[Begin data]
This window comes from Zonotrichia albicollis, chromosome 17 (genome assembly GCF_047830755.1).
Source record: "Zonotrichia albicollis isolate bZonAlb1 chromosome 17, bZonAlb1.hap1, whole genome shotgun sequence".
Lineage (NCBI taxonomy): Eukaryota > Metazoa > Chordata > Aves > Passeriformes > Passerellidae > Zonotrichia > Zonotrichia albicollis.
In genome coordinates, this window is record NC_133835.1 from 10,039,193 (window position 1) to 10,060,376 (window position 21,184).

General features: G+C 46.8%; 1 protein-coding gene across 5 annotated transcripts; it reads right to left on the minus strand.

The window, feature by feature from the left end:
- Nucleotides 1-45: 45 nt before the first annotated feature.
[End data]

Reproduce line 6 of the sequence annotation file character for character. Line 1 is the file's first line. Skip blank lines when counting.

The window, feature by feature from the left end: